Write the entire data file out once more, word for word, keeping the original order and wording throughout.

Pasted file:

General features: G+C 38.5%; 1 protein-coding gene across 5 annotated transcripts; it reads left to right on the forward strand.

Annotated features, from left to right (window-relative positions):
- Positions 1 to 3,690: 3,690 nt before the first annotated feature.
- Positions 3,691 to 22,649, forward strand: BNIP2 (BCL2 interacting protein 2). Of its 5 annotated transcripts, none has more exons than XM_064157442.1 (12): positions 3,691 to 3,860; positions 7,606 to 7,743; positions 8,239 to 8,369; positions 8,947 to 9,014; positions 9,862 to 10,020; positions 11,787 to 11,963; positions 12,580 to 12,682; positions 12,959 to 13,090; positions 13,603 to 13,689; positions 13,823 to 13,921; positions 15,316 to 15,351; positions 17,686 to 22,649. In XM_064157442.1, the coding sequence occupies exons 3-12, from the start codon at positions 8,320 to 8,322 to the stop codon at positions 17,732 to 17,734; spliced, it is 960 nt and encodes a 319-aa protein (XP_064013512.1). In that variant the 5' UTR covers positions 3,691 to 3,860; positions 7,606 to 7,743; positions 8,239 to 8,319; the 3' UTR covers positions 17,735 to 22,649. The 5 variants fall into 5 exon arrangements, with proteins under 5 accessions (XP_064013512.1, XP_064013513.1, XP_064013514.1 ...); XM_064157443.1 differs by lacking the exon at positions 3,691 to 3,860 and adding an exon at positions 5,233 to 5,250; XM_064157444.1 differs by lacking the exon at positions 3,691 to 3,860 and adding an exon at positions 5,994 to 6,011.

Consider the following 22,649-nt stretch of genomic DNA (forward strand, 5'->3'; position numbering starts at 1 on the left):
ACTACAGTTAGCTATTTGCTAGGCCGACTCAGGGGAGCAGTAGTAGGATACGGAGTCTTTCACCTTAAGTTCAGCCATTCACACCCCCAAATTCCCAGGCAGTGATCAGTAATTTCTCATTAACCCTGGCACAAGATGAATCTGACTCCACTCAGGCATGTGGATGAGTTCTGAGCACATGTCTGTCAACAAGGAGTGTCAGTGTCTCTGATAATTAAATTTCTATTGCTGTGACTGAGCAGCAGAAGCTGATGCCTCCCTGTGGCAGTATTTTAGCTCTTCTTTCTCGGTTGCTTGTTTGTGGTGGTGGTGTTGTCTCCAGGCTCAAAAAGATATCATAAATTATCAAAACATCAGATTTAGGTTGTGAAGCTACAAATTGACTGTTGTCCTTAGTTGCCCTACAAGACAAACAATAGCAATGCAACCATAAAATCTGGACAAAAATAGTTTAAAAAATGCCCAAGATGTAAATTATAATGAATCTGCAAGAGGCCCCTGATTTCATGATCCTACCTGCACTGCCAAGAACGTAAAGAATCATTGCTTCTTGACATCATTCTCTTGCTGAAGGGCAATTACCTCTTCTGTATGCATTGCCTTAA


General features: G+C 38.5%; 1 protein-coding gene across 5 annotated transcripts; it reads left to right on the forward strand.

Annotated features, from left to right (window-relative positions):
- Positions 1 to 3,690: 3,690 nt before the first annotated feature.
- Positions 3,691 to 22,649, forward strand: BNIP2 (BCL2 interacting protein 2). Of its 5 annotated transcripts, none has more exons than XM_064157442.1 (12): positions 3,691 to 3,860; positions 7,606 to 7,743; positions 8,239 to 8,369; positions 8,947 to 9,014; positions 9,862 to 10,020; positions 11,787 to 11,963; positions 12,580 to 12,682; positions 12,959 to 13,090; positions 13,603 to 13,689; positions 13,823 to 13,921; positions 15,316 to 15,351; positions 17,686 to 22,649. In XM_064157442.1, the coding sequence occupies exons 3-12, from the start codon at positions 8,320 to 8,322 to the stop codon at positions 17,732 to 17,734; spliced, it is 960 nt and encodes a 319-aa protein (XP_064013512.1). In that variant the 5' UTR covers positions 3,691 to 3,860; positions 7,606 to 7,743; positions 8,239 to 8,319; the 3' UTR covers positions 17,735 to 22,649. The 5 variants fall into 5 exon arrangements, with proteins under 5 accessions (XP_064013512.1, XP_064013513.1, XP_064013514.1 ...); XM_064157443.1 differs by lacking the exon at positions 3,691 to 3,860 and adding an exon at positions 5,233 to 5,250; XM_064157444.1 differs by lacking the exon at positions 3,691 to 3,860 and adding an exon at positions 5,994 to 6,011.

Consider the following 22,649-nt stretch of genomic DNA (forward strand, 5'->3'; position numbering starts at 1 on the left):
ACTACAGTTAGCTATTTGCTAGGCCGACTCAGGGGAGCAGTAGTAGGATACGGAGTCTTTCACCTTAAGTTCAGCCATTCACACCCCCAAATTCCCAGGCAGTGATCAGTAATTTCTCATTAACCCTGGCACAAGATGAATCTGACTCCACTCAGGCATGTGGATGAGTTCTGAGCACATGTCTGTCAACAAGGAGTGTCAGTGTCTCTGATAATTAAATTTCTATTGCTGTGACTGAGCAGCAGAAGCTGATGCCTCCCTGTGGCAGTATTTTAGCTCTTCTTTCTCGGTTGCTTGTTTGTGGTGGTGGTGTTGTCTCCAGGCTCAAAAAGATATCATAAATTATCAAAACATCAGATTTAGGTTGTGAAGCTACAAATTGACTGTTGTCCTTAGTTGCCCTACAAGACAAACAATAGCAATGCAACCATAAAATCTGGACAAAAATAGTTTAAAAAATGCCCAAGATGTAAATTATAATGAATCTGCAAGAGGCCCCTGATTTCATGATCCTACCTGCACTGCCAAGAACGTAAAGAATCATTGCTTCTTGACATCATTCTCTTGCTGAAGGGCAATTACCTCTTCTGTATGCATTGCCTTAA